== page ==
17 things to do for free in Prague
17 things to do for free in Prague
Once upon a time Prague was the budget traveller’s dream. Beautiful as Paris with London quality pubs and all at bargain basement prices. Unfortunately not any more, budget airlines and increased awareness have made Prague one of Europe’s premier destinations and the prices have increased to match. But never fear, here is our list of 17 things to do for free in Prague so you can still feel the thrill of this wonderful city and still have some cash left over.
1. Národní galerie v Praze (Prague National Gallery) (Staroměstské náměstí 12) houses the largest collection of art in the Czech Republic and is free the 1st Wednesday of the month from 3-8 p.m.
2. Václavské náměstí (Wenceslas Square) is a curious blend of historical importance and the seedier world of prostitution and stag parties, and is part of the UNESCO listed Prague Old Town. It contains many of the city’s most important buildings and is a great place to watch the world go by.
3. Tančící dům (Dancing House) (Jiráskovo náměstí 1981/6) is one of the city’s most innovative buildings and is a result of the combined work of two architects Vlado Milunc and Frank Gehry. Only the restaurant is open to visitors but it is enough to see it from the outside.
4. Although you must pay to enter the Jewish heritage monuments, taking a stroll around Josefov, Prague’s Jewish district and birthplace of Franz Kafka, is free and certainly doesn’t disappoint.
5. Uměleckoprůmyslové museum v Praze or UPM (Museum of Decorative Arts) (17 listopadu 2) is a lavishly designed neo-Renaissance building with permanent display of textiles, toys, graphic arts, furniture, ceramics, and Bohemian glass. It is free on Tuesdays from 5-7 p.m.
6. An absolutely essential must do in Prague, and all the better because it’s free, is to visit the Staroměstské náměstí (Old Town Square). Not only does it contain a number of the city’s most famous buildings, it is also home to the seasonal Easter and Christmas markets. Furthermore the Pražský orloj (Prague Astronomical Clock), which comes alive. on the hour every hour, with a fascinating spectacle of parading apostles and moving statues, is simply unique and not to be missed.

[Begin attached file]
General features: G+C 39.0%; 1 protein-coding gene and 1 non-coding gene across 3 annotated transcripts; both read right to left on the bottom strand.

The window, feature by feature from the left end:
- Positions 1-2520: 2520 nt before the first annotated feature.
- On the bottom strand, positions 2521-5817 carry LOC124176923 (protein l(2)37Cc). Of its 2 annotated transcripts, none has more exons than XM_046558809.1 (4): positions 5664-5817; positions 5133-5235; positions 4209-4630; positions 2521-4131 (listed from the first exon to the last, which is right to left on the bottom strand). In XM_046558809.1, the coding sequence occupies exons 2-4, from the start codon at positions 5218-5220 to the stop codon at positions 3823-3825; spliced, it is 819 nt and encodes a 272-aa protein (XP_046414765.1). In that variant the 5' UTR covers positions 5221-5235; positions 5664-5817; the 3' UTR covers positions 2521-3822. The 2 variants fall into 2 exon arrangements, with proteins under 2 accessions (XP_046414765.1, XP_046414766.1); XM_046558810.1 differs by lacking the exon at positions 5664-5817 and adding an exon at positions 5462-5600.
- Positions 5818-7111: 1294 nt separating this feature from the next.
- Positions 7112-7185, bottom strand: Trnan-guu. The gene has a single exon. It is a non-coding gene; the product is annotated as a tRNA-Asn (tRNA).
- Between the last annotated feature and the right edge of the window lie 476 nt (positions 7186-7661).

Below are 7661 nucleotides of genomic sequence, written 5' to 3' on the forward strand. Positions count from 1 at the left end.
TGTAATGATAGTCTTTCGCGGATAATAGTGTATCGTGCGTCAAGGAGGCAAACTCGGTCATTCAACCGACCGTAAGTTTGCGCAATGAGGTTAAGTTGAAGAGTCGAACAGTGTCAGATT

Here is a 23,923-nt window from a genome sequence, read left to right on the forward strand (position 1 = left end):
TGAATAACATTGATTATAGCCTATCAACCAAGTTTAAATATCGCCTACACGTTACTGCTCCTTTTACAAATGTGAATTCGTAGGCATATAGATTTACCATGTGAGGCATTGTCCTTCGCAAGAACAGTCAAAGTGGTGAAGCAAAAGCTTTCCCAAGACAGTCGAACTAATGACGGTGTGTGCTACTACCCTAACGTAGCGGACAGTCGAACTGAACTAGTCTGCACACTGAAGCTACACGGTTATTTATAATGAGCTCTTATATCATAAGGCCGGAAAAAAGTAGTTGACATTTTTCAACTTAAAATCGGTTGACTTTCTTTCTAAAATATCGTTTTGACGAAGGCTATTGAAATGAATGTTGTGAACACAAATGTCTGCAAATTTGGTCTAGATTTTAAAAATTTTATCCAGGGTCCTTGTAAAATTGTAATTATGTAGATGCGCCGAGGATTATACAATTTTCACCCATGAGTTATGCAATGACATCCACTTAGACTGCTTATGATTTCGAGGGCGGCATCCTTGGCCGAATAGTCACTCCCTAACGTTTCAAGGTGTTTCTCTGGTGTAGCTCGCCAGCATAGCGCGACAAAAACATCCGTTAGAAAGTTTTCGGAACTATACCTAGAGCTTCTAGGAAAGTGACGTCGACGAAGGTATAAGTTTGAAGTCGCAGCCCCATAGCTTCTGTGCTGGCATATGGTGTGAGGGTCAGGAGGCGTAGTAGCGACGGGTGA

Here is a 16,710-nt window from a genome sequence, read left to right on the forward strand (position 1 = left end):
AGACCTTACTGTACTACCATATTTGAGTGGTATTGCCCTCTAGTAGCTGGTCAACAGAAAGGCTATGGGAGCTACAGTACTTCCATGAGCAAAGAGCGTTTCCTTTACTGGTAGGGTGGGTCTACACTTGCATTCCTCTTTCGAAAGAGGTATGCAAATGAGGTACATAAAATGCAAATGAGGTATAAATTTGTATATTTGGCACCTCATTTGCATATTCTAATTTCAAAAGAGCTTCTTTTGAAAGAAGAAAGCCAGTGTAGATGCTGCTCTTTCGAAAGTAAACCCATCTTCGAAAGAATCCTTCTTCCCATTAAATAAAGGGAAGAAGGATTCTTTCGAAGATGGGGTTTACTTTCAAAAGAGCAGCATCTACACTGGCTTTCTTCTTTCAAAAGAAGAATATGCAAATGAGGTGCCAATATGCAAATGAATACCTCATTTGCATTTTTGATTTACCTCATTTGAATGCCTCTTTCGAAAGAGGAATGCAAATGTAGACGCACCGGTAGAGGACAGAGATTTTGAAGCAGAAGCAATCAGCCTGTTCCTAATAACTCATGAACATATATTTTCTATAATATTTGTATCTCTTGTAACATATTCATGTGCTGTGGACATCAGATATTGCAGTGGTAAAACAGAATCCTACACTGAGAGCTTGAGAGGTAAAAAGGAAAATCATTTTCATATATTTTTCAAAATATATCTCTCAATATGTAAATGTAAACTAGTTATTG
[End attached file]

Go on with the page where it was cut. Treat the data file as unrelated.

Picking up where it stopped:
7. Prague is blessed with a number of wonderful markets where you can soak up the sights, sounds and smells of this wonderful city. These include the Holesovice Market (food, clothes, and electronics), as well as the indoor/outdoor Pankrac Market (produce, dry goods, and home appliances) and the touristy but enjoyable Havelska Market (produce, jewellery, art, and toys) in the heart of Old Town.
8. On Velkopřevorské náměst a very strange sight can be found. Despite never having visited the city, Prague is home to its very own John Lennon Wall, which since the Beatles singer’s death in 1981 has been covered with Lennon inspired graffiti and Beatles’ lyrics. During the Communist times the authorities kept trying to paint over it, only to find that the graffiti kept coming back,
9. Na Kampě (Kampa Island) is separated from the Lesser Quarter (Malá Strana) by the Devil’s Stream, a narrow artificial channel which in the past had been used to power water mills. Today the island is one of the most romantic and beautiful parts of the city and is a lovely place to take a stroll.
10. Národní muzeum (National Museum) (Václavské náměstí 68) contains a vast collection covering a huge variety of fields including palaeontology, botany, anthropology and mineralogy. There are also a number of archaeological pieces focusing mainly on the Neolithic period to the 10th century BC. It is free the 1st Monday of the month.
11. Although you have to pay to enter Prague Castle itself, the Castle Grounds are free to roam around, with some spectacular views waiting to be found.
12. Prague boasts a number of green spaces including the Stomovka, Petrin and Letna Parks. Petrina park in particular is a lovely spot for escaping from the hustle and bustle. In the winter the park is a popular spot for sledging. In summer, Divoka Sarka Park is a great place to paddle around the park’s lake for free (although you do have to pay for the shower facilities).
13. Walk across Karlův most (Charles Bridge), one the greatest Gothic civil engineering project and emblem of the great city.
14. Katedrála svatého Víta (St. Vitus Cathedral) (III. nádvoří 48/2), which looms large over the city from every angle, is a must see tourist attraction and you can enter part of the entrance area for free. Although it’s probably worth stumping up the money to see it all.
15. Czech Museum of Music (Karmelitská 2/4) is housed in the Baroque Church of Santa Maria Magdalena and contains a unique collection of musical instruments. It is free on the 1st Thursday of the month.
16. Kostel Matky Boží před Týnem (Church of Our Lady Before Tyn) is a dominant feature of Prague Old Town, located as it is just off the Old Town Square. The opening hours are a little tricky (10 a.m. – 12 p.m. & 3 p.m. – 5 p.m.) but it is Free to enter.
17. Prague’s Night of Churches in May and the Prague Night of Museums in June are both free events. During the Night of Churches some normally closed structures are opened up to the public. Whilst on the Night of Museums, concerts, lectures and other activities are arranged at the participating venues.
written by: Jon